I believe we need to explore these themes in cinematography. Firstly, there are many untouched subjects; secondly, this period is a great example, not just for Georgians, of how a nation shouldn’t treat its country. Therefore, with my films I ask questions, I try to analyze mistakes and start a conversation.
Music, dancing and parties in my films are not confused by nostalgia for the bygone times. With the superficial cheerfulness I try to underline the tragedy of a situation. I believe this period should be remembered for the irremediable mistakes that were made, so that we do not repeat them in the future.
In 2013, a photo series was completed by Speaking Stone, juxtaposing a number of photos taken during the civil war in Tbilisi with how the current locations appear now. It showcases the transition of a city in the midst of war to a city that is quickly transforming into a bastion of tourism. Can you speak about how you believed Tbilisi and the rest of Georgia was going to transform? Does the current city fit into your imagination?
As I mentioned we had to start everything from the beginning. First of all we destroyed everything and then started recreating from nothing. This is a very hard road. We refused heritage, continuation, renewal of old. I think one of the main problems in my country up until now is the fact that we always neglect what we have inherited. Each government tries to demean the predecessor’s work. Everyone tries to present themselves as a pioneer and not a successor. This attitude always stands in the way of our development and I’m afraid we’re following the same tendencies today as well.
Despite all of this, life follows its flow, and the country is transforming and developing. If you ask me, I like many things that are happening – tourism is on the right track, and Georgia has turned into one of the most interesting destinations for many travelers. I think we still cannot meet the demand in various things though. We lack the infrastructure and quality services. If our advancement in this direction doesn’t happen quickly, the euphoria about Georgia that we’re observing today will soon pass away.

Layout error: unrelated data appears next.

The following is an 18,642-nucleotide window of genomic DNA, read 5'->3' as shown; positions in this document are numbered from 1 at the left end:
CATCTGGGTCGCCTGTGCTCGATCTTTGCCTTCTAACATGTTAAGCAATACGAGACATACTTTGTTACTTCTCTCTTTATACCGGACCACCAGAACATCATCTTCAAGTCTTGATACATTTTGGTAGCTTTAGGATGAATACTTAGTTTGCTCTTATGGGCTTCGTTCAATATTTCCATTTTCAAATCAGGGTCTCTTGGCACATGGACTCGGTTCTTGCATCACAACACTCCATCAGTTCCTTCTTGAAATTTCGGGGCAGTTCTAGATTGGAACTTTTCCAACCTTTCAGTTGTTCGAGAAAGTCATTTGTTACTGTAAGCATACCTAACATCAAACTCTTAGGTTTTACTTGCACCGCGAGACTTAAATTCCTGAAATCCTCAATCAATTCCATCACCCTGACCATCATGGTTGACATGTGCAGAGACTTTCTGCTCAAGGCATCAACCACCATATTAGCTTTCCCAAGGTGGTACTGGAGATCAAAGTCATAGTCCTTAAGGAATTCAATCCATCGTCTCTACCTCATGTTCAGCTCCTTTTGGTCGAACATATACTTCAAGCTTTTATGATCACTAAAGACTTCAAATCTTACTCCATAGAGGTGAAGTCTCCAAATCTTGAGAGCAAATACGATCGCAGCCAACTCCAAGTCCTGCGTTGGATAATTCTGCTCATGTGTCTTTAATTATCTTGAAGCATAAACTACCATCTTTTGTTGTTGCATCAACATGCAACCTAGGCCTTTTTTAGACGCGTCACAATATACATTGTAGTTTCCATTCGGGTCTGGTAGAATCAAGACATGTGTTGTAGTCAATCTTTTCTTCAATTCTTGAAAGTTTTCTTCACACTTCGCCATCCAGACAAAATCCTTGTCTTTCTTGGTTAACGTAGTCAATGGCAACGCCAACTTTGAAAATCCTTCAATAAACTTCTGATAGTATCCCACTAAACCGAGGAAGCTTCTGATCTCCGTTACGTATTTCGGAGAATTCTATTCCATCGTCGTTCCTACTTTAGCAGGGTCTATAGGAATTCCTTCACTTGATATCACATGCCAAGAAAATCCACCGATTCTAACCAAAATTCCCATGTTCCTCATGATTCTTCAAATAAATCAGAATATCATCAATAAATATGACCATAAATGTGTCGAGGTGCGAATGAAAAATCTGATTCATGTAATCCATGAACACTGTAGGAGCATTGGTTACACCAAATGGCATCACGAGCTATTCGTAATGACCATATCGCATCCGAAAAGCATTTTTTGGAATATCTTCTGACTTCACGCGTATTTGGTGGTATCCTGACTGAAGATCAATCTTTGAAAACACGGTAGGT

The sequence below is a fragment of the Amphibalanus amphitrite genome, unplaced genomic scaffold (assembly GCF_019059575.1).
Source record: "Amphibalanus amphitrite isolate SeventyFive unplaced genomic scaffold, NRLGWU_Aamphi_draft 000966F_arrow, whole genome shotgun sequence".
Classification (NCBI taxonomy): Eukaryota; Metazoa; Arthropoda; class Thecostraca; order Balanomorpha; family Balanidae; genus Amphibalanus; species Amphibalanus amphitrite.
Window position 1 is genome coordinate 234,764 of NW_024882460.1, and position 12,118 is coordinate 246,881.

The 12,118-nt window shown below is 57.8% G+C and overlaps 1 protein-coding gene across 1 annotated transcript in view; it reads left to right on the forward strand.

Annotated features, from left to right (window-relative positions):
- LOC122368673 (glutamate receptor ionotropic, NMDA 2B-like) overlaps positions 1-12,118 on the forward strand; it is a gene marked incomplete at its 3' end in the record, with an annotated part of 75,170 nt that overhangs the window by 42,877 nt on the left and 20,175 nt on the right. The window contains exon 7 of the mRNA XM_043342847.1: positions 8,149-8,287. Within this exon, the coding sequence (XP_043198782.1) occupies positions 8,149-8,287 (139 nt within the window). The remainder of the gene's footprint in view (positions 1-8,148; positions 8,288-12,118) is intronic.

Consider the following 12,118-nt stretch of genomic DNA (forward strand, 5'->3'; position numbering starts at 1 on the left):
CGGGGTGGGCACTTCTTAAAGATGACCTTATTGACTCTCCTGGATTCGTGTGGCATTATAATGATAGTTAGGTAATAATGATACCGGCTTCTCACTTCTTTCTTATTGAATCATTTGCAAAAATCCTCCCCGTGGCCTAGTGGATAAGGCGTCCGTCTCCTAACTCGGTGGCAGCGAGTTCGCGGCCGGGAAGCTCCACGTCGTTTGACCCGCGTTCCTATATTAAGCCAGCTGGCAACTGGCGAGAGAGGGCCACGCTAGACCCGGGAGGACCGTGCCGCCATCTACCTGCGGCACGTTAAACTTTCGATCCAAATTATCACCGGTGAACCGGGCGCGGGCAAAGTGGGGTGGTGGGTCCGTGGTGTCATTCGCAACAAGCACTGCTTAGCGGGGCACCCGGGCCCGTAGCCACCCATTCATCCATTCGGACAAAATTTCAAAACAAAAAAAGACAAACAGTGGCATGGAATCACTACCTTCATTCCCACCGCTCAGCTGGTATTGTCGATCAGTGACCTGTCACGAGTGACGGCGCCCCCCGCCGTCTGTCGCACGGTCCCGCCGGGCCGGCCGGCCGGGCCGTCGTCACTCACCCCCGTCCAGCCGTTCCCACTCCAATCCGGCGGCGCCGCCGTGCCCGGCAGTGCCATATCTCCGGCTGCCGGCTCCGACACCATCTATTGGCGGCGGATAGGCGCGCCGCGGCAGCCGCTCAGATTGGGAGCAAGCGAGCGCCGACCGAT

So many fault lines in Georgia seem to be as a result of Zviad Gamsachurdia, who is the central character of your newest film. On the one hand, he was a human rights advocate and the first president of Georgia. On the other hand, he appeared to advocate for genocidal practices and propagated a very nationalist agenda. He symbolizes Georgian freedom and some of the worst aspects of Georgian politics. How do you believe he should be remembered?
I think at that time the nation made an emotional choice instead of a rational one. I believe that Gamsakhuria sincerely loved his country and had faith in the path he chose for the country and himself. However, he was not a politician and therefore, his way lacked rationalism. He was a poet and remained a poet. I think people used to accuse – and still accuse – him of some things he did not do. While researching him for my film, I often was left with an impression that people surrounding the president were the main political decision makers and not him. The expression “Georgia for Georgians” has been used in a very twisted context, which later caused many non-Georgian ethnic groups to leave the country. He has been accused of starting an ethnic conflict in so-called South Ossetia. However, to this day, we still don’t know who was causing and manipulating such issues.
To sum up, Gamsakhurdia to me is a tragic presonality and he represents not only himself, but symbolizes my country as well.